What’s more, our schools can’t wait any longer for a budget agreement. By law, school districts are required to finalize their budgets by July 1. Without action by the Legislature that includes passage of the tax extensions, our schools could be forced to carry out yet another round of cuts.

We are at a tipping point for California’s future. Despite our budget woes, student performance has improved every year.

And in every corner of California, students are eager to learn, parents are engaged and active in their children’s education, and teachers, administrators and school employees are working day and night to help our students achieve.

But veteran teachers are becoming demoralized. Energetic young teachers are losing their jobs. And we’re at risk of losing an entire generation of potential teachers who will never enter the most important profession in the world.

For decades, world-class public schools and universities were the economic engines that fueled California’s success. We have a shared responsibility — and a keen self-interest — in their future.

Please ask your state senator and Assembly member to support a realistic plan to stop further cuts to schools, and put California back where it belongs — leading the way.

Tom Torlakson is California’s superintendent of public instruction. Bill Cirone is Santa Barbara County’s superintendent of schools.

comments powered by Disqus

» on 06.21.11 @ 06:00 AM

Oh please - sure I am going to ask my state senator or representative to please raise my taxes to support the massive, bloated state bureaucracy that keeps growing like wildflower. I noticed that County employees are going to receive 7% raises this year while all kinds of services, including public safety, are being cut. By the way, I would love to know what Cirone and Torlakson do to warrant their outsized salaries. Are these positions really necessary? Maybe they should go first and volunteer to eliminate their jobs, considering that no one has ever explained to me what the heck they do.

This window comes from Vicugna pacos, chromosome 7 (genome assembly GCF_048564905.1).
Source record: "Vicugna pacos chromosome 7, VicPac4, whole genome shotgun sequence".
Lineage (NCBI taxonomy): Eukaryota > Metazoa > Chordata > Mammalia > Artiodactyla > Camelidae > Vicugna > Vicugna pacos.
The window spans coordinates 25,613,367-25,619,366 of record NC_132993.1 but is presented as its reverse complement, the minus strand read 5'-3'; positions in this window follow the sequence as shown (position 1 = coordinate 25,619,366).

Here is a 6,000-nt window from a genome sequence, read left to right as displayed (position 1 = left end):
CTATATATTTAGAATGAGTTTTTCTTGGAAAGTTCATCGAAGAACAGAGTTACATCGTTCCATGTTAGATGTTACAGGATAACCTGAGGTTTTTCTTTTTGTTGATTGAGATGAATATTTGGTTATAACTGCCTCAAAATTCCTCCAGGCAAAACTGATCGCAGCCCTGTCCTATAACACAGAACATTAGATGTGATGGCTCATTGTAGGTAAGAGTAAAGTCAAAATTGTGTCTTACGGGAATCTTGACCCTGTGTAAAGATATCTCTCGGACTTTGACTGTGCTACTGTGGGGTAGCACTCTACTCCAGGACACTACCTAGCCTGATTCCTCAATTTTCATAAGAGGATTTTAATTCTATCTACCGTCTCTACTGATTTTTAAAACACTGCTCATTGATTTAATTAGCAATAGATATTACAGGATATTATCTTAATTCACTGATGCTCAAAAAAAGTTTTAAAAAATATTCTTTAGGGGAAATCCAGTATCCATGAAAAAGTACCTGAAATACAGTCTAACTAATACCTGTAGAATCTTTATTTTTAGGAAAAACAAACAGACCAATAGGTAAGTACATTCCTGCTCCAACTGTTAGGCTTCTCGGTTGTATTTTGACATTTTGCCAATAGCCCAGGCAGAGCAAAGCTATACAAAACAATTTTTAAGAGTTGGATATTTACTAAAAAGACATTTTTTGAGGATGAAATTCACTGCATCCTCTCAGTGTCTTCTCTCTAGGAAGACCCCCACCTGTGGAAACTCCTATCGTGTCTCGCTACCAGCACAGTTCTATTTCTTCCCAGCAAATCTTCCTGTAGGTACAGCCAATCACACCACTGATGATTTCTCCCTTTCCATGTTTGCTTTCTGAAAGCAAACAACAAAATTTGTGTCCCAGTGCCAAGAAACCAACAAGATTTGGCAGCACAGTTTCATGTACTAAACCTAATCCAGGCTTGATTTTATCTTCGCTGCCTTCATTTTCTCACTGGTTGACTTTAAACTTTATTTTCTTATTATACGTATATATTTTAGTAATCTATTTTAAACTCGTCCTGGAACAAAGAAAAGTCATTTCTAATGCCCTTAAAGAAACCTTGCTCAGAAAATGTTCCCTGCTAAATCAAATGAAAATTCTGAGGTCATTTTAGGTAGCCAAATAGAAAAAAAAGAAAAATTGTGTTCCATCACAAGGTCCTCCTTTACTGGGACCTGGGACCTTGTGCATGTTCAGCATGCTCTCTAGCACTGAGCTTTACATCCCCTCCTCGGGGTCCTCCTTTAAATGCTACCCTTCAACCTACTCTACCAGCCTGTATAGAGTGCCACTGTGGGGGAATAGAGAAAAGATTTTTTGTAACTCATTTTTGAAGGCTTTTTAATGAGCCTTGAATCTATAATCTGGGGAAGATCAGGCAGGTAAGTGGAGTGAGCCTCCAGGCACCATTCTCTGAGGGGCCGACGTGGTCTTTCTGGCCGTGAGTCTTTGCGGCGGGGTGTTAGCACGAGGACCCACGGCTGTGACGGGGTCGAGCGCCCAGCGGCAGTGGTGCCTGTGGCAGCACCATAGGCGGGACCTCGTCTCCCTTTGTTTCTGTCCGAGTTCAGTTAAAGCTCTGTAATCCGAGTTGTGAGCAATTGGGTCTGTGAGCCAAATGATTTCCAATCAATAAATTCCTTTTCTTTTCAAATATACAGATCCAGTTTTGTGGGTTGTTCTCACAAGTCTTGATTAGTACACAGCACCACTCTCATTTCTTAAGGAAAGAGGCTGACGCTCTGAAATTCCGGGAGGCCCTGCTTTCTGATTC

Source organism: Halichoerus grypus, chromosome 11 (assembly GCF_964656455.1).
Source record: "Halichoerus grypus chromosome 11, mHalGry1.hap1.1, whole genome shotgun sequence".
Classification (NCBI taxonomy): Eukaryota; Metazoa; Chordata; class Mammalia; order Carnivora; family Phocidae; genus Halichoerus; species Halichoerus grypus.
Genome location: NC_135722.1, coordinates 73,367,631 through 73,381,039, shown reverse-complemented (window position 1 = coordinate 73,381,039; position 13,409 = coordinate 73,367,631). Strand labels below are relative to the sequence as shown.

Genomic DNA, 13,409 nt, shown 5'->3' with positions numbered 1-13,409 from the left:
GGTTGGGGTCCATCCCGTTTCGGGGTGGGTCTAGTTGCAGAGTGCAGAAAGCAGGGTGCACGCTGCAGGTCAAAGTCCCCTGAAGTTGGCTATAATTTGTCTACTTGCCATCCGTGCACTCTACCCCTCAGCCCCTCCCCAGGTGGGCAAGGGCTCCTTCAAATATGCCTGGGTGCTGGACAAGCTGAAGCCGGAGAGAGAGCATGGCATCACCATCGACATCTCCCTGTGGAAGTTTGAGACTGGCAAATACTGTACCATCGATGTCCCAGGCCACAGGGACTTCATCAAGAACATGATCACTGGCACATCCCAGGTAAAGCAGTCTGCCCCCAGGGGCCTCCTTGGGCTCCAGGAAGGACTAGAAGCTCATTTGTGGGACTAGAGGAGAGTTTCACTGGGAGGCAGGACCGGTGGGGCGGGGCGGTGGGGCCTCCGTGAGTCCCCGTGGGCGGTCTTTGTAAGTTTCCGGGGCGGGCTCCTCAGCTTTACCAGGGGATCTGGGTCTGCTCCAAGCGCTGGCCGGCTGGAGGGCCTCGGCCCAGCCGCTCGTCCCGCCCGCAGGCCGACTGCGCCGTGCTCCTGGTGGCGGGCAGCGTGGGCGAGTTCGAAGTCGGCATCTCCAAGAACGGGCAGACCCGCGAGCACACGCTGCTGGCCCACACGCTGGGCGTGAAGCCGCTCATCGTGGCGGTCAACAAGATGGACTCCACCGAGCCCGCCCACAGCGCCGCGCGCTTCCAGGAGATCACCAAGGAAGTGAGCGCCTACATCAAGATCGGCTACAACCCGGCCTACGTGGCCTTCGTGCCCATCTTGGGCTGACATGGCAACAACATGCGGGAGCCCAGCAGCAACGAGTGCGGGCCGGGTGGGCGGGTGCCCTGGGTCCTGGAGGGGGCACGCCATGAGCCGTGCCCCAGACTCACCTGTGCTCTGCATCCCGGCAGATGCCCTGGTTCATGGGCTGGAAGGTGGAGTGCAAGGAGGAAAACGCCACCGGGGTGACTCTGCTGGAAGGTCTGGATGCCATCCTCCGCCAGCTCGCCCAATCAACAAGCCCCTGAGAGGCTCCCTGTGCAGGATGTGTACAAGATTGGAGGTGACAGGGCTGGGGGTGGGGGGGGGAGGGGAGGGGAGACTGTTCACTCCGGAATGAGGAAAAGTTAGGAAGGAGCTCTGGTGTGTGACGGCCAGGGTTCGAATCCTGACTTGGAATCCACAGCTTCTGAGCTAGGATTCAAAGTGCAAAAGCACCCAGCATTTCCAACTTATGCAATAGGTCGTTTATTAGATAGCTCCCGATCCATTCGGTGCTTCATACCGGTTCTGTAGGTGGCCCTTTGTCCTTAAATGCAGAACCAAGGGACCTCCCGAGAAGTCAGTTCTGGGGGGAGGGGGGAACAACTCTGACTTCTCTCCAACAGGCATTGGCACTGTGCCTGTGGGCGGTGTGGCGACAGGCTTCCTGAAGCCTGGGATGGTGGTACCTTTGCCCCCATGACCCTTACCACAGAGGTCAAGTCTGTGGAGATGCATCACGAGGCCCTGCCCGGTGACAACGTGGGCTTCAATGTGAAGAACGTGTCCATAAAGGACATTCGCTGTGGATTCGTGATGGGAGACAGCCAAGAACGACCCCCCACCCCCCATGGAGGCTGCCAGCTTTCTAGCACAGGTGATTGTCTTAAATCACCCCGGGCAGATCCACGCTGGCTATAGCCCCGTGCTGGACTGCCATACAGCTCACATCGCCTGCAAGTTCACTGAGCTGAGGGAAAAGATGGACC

» on 06.21.11 @ 01:47 PM

I agree with Lou Segal.

Contacting our assembly member will do as much good as talking to my Hound Dog.  We need great financial leadership in the state and I do not see it at any level.

So Mr. Torlakson and Mr. Cirone stop crying and start showing some leadership.

» on 06.21.11 @ 08:35 PM

I would like to issue a challenge to anyone out there to tell us what Cirone actually does for a living and how it benefits children in our public schools. So far no one has been able to answer this question. I am waiting.

» on 06.22.11 @ 01:29 PM

Here’s an idea…why don’t we redirect all the resources of the County Superintendent’s office to the classrooms? Can we really afford to waste millions on a gigantic bureaucracy that does nothing to benefit students’ day to day classroom experience?

» on 07.05.11 @ 07:26 PM

Right on Lou! We were talking about this 20 years ago at school site councils. Where was all the Lotto money going, why were we paying more in taxes yet every school site kept getting less and less every year? The answer was simple enough, that big fat bloated black hole called Sacramento. Screw these people, they are parasites only interested in preserving their little bureaucratic fiefdoms at the expense of the children they pretend to care for.

» on 07.06.11 @ 05:04 AM

I agree AN50. I have been commenting on most of Cirone’s columns because he is always harping about needing more money for schools. However, he has never answered any of my questions regarding union pensions, tenure, or merit pay. Recently, I have been trying to figure out what the heck does he do everyday, considering that every public school in Santa Barbara County already has a superintendent. Sometime ago, I issued a challenge to anyone out there if they could tell me why his job is necessary. Do schools really need two superintendents? So far no one has responded. Inasmuch as the county is experiencing a budget crisis, it is a huge mystery why someone does not take a hard look at his office to see whether they really need this extra layer of bureaucracy.